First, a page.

One of the less talked about, but certainly pricey, aspects of attending college is buying the books. Sure, used books are an option, but limited inventory often makes these hard to snag. It's estimated that students will each pay anywhere from $1,000-2,000 in the 2010-2011 academic year, just on books and supplies. With those figures, renting textbooks is a trend worth trying. (For more, check out Students, Get More Bang For Your Textbook Dollars.)
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Renting: A Growing Trend
Though renting textbooks became part of the educational vernacular back in 2008, it's taken a while to go mainstream. Last fall, only 200-300 campus bookstores in the United States and Canada offered textbook rentals, according to the National Association of College Stores. This fall, 1,500 stores will offer rental programs. That's good news for college students, who stand to save up to 50% or more by renting rather than buying new textbooks. Those savings amount to hundreds of dollars per year.
So, the next question is: Where do students find these bargains? Aside from college bookstores, college books are generally provided by two traditional suppliers: Follett and Barnes & Noble. Another online option is Chegg.com. Below is the rundown on each.
When textbook rental was still in its inception, students had the option to either purchase books new or used, either in store or via CafeScribe, the company's electronic bookstore. Enter: Rent-A-Text, Follett's new textbook rental program. Offered online and in more than 750 bookstores, it carries a selection of more than 3 million textbooks. It estimates that 5 million students will use it for the 2010 academic season. Rent-A-Text could result in a total savings of $130 million.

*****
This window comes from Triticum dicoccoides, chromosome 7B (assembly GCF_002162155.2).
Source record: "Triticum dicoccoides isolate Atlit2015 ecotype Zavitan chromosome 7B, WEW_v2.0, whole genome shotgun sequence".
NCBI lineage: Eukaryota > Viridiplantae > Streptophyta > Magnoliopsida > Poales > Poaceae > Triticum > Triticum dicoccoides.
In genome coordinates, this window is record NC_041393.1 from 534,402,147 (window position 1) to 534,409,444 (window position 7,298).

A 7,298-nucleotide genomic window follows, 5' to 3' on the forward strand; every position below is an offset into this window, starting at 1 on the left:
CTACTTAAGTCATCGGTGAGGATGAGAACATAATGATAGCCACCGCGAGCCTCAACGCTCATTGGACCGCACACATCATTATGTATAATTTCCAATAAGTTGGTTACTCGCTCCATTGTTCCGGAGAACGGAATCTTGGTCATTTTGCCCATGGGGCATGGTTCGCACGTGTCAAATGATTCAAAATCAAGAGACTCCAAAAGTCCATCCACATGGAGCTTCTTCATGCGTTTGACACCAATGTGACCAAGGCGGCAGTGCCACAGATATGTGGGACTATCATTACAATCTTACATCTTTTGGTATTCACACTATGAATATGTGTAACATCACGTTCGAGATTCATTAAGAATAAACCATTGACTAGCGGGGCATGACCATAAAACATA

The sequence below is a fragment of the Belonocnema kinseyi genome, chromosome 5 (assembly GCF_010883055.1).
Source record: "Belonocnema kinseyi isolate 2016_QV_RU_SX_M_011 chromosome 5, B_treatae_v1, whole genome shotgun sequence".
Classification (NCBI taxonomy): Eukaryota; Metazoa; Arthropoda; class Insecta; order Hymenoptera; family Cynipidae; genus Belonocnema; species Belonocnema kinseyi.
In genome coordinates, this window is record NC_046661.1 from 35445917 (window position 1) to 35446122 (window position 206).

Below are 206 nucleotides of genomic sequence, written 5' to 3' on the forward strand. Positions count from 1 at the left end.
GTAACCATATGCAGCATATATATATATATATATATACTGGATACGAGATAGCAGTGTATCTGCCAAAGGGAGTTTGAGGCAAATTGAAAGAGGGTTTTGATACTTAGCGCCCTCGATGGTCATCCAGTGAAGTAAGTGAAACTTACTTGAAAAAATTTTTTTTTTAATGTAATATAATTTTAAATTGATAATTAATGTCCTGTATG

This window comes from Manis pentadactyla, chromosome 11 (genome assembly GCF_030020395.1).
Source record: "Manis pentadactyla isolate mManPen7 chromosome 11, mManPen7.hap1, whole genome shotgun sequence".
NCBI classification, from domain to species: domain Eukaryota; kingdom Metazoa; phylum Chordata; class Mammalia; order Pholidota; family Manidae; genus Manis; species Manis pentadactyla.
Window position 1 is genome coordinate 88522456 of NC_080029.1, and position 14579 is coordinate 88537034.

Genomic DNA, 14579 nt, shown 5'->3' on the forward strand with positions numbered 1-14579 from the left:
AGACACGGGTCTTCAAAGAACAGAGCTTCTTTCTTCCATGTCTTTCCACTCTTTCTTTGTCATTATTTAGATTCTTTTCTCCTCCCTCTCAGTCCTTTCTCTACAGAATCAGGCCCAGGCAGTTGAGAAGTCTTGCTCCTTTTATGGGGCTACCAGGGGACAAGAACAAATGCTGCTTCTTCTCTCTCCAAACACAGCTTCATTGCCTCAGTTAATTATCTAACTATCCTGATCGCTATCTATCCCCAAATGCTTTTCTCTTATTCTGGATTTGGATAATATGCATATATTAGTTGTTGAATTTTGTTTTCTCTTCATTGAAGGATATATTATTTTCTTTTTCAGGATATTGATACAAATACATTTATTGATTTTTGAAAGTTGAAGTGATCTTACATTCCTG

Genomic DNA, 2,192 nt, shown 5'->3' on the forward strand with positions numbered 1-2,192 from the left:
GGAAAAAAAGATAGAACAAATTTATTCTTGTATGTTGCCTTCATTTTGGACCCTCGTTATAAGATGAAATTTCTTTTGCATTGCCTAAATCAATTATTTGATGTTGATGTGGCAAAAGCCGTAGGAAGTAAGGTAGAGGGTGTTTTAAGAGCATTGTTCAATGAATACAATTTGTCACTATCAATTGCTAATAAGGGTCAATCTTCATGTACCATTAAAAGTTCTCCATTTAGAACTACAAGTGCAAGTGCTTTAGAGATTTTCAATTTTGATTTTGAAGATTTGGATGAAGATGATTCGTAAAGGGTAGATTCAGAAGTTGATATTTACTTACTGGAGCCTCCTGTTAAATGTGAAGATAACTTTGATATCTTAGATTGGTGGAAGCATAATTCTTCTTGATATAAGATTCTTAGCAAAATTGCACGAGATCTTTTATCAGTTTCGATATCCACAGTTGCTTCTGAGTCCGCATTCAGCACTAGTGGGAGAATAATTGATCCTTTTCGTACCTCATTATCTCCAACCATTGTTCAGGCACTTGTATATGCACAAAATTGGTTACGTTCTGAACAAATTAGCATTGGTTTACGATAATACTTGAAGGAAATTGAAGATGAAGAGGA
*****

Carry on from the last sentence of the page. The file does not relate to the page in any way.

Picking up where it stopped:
The program can be accessed either on-campus at Follett bookstores, or by purchasing online. The process is similar to checking out a book out from the library. Students pay by cash, credit card, campus credit card or financial aid. Each book comes with a due date sticker. The due date is also printed on the receipt or packing slip, and an email reminder is sent to renters when the return date is approaching.
While there is no set period of time the book can be rented, Follett assures students on the Rent-A-Text site that the date "should give you plenty of time to glean an entire semester's worth of knowledge and carry you through finals." Of course, if you don't return the book, you will be charged for it.
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Barnes & Noble
Another source for textbook rental is through Barnes & Noble's website. Here, you can search for any textbook by title, author or ISBN. Barnes & Noble touts savings of up to 70% off the cover price, and has a 21-day, no questions asked, return policy. Students rent the book online, and shipping is free.
The duration of the rental period is clearly stated beneath the rented price of the book on the site. Similar to the Rent-A-Text program, you are charged for the book if you fail to return it within 15 days of the due date, or if the text is deemed "unusable" for another student.
Claiming to be the "#1 source of college textbook rentals," Chegg.com rentals take place solely online. Features include a 14-day "any reason guarantee," "lightening quick" shipping and free UPS returns. The site allows students to sell their existing textbooks to the site for cash, and offers an interactive quote system for determining how much they will get for it. Chegg.com also positions itself as "green," by planting a tree every time a student rents.
The Bottom Line
Renting textbooks can offer significant upfront savings over buying new, regardless of where you buy. As long as students can maintain the self-discipline needed to ship the items back in a timely manner to avoid ultimately buying them anyhow, this just could be the wave of the future for college textbooks. (For more, see Pay For College Without Selling A Kidney.)
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